John Harbaugh has to make the most of this opportunity

Gary Kubiak, John Harbaugh

Gary Kubiak and John Harbaugh are pictured at Monday's news conference announcing Kubiak's hiring as the Ravens' offensive coordinator. (Lloyd Fox, Baltimore Sun / January 27, 2014)

The Ravens already have a theme for the 2014 season. It's called "One Chance," produced by Steve Bisciotti, written by Ozzie Newsome and starring John Harbaugh.

In a one-on-one interview after the annual "State of the Ravens" news conference earlier this month, Bisciotti warned that he wouldn't stand for failure.

"I'll be more apt to get my way next year if their solutions don't change the problems," Bisciotti said. "That's fair, that's where I am as owner.

"They know they've failed, they know they need to change, and to make improvements. If it's not the way I think it should be and then it fails again, then obviously it comes down to owner-head coach relationship."

That could have come into play Monday when Harbaugh announced that Gary Kubiak was his offensive coordinator instead of wide receivers coach Jim Hostler.

Everyone at The Castle knew that Harbaugh wanted Hostler and the Ravens were within a breath and a news release of making that happen.

But the suspicion here is that Newsome probably whispered into Harbaugh's ear Saturday or Sunday night.

It probably went something like this:

"John, you have to aim higher. Hostler, huh? What exactly has he done? Remember, John, you've got one chance to get this right. If you don't, you could lose the right to name future coaches and eventually your job. I have strongly recommended Kubiak to the owner and he said, 'Go get him.' The owner is on board with Kubiak and we've got the green light. Now, would you prefer to go down with Hoss or Kubs?"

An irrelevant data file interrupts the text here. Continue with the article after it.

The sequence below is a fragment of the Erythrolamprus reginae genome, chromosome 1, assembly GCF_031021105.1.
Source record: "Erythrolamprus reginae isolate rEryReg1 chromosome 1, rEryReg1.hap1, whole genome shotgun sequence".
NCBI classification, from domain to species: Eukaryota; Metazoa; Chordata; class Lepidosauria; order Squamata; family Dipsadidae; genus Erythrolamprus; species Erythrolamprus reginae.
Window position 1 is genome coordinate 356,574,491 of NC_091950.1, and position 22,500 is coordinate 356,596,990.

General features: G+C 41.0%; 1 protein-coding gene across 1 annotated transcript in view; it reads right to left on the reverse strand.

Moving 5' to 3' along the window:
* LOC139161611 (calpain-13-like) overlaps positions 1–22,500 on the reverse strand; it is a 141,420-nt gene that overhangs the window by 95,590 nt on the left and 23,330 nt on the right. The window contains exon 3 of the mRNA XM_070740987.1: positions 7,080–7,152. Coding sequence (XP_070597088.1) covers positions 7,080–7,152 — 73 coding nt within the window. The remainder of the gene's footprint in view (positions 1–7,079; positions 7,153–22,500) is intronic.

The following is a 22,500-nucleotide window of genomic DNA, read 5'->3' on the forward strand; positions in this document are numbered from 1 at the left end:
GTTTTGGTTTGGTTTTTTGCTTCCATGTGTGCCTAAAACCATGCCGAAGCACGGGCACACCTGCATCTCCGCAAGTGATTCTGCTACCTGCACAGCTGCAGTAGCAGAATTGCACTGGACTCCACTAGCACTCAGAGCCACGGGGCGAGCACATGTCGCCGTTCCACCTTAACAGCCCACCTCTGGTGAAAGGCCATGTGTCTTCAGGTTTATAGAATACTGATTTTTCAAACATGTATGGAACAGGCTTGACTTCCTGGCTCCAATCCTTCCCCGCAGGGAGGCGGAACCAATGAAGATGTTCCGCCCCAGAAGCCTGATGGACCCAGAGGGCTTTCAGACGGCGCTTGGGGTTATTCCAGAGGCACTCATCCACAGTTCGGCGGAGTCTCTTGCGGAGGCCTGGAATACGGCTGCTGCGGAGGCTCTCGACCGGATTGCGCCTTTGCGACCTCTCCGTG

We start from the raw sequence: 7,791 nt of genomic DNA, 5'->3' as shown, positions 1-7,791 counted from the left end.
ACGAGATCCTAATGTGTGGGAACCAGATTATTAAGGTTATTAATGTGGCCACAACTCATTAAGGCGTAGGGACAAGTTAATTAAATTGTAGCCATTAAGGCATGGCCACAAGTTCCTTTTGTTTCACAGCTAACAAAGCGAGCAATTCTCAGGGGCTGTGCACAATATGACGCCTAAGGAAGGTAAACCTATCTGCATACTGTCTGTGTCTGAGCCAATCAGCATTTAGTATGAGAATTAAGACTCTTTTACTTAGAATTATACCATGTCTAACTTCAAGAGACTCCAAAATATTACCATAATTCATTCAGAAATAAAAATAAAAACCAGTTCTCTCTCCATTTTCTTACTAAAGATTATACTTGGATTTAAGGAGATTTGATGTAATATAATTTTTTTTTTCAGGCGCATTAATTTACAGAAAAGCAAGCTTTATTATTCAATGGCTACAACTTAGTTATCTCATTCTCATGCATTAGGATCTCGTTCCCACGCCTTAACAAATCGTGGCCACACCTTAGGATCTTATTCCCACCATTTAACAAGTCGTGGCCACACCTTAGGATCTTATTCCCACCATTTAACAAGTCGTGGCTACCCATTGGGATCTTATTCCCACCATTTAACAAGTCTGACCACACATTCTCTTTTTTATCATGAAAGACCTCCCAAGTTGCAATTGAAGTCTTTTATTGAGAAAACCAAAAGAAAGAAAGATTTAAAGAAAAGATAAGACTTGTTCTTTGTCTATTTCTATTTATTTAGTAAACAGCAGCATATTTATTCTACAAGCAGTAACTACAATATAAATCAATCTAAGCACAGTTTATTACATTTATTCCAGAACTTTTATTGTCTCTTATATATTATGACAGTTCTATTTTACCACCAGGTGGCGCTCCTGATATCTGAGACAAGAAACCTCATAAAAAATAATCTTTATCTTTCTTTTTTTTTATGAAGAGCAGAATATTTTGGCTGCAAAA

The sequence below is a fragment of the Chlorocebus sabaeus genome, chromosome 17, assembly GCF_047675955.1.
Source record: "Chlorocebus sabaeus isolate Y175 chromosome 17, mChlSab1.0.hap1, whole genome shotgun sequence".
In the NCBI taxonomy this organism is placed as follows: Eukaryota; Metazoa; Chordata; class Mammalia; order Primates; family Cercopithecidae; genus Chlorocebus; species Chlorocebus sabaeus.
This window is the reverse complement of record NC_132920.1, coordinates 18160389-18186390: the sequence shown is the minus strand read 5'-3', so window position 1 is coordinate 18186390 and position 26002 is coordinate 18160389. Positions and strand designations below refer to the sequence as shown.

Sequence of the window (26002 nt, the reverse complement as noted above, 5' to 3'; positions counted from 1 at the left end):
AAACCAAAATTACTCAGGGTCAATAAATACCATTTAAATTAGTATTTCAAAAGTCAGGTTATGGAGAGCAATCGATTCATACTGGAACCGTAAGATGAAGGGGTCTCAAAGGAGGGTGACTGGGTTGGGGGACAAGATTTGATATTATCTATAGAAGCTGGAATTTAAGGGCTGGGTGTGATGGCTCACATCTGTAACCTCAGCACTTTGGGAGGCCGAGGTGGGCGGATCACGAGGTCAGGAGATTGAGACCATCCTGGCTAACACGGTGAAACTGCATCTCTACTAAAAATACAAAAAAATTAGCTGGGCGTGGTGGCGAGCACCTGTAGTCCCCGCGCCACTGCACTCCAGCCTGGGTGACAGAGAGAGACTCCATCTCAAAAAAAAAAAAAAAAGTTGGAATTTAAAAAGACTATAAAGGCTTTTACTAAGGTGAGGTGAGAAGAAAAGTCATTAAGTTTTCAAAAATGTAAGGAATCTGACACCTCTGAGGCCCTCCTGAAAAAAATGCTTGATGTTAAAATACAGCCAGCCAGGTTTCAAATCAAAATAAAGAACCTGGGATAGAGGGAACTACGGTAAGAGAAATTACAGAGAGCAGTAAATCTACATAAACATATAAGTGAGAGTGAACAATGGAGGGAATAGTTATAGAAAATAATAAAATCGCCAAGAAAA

Game over.

It was Kubiak. Throughout his news conference Monday, Harbaugh denied having his arm twisted by the front office and even said Kubiak was involved during the two-week-long process, even though Kubiak admitted he became a candidate only in the past couple of days.

The spin was about as sloppy as the offensive communication on the field last season. Harbaugh also looked uncomfortable sitting on the stage like a young boy with an unwanted new daddy (Kubiak) and uncle (quarterbacks coach Rick Dennison).

It's been a big adjustment for Harbaugh. A year ago, he earned capital by winning a Super Bowl ,which allowed him to part ways with some veteran players like Anquan Boldin, Ed Reed and Bernard Pollard.

Now, some of his power has been taken away. If he'd had any juice, he wouldn't have let the front office dictate terms to him.

But they were. Very few coordinators come in with the demands of Kubiak, who is getting his own staff. Longtime Ravens assistants like tight end coach Wade Harman (15 years) were let go, and all Harman ever did was coach players like Shannon Sharpe, Todd Heap and Dennis Pitta and help design the running game that led the Ravens to the 2000-01 Super Bowl title.

Swoosh. Gone.

They had to go because Harbaugh is facing a critical moment. He came close to getting blind-sided by this hire. Newsome brought in most of Harbaugh's original staff, but Harbaugh brought in assistants like Jim Zorn and Juan Castillo.

They weren't successful. Hostler probably wouldn't have been either.

When you compared Hostler with the other candidates like Kubiak, Scott Linehan or even Kyle Shanahan, it shouldn't have been even close.

Linehan had been a head coach with the St. Louis Rams and had turned the Detroit Lions' offense into a Top 10 unit the past couple of years. Shanahan had reasonable recent success running the Washington Redskins' offense despite working with a young quarterback in Robert Griffin III.

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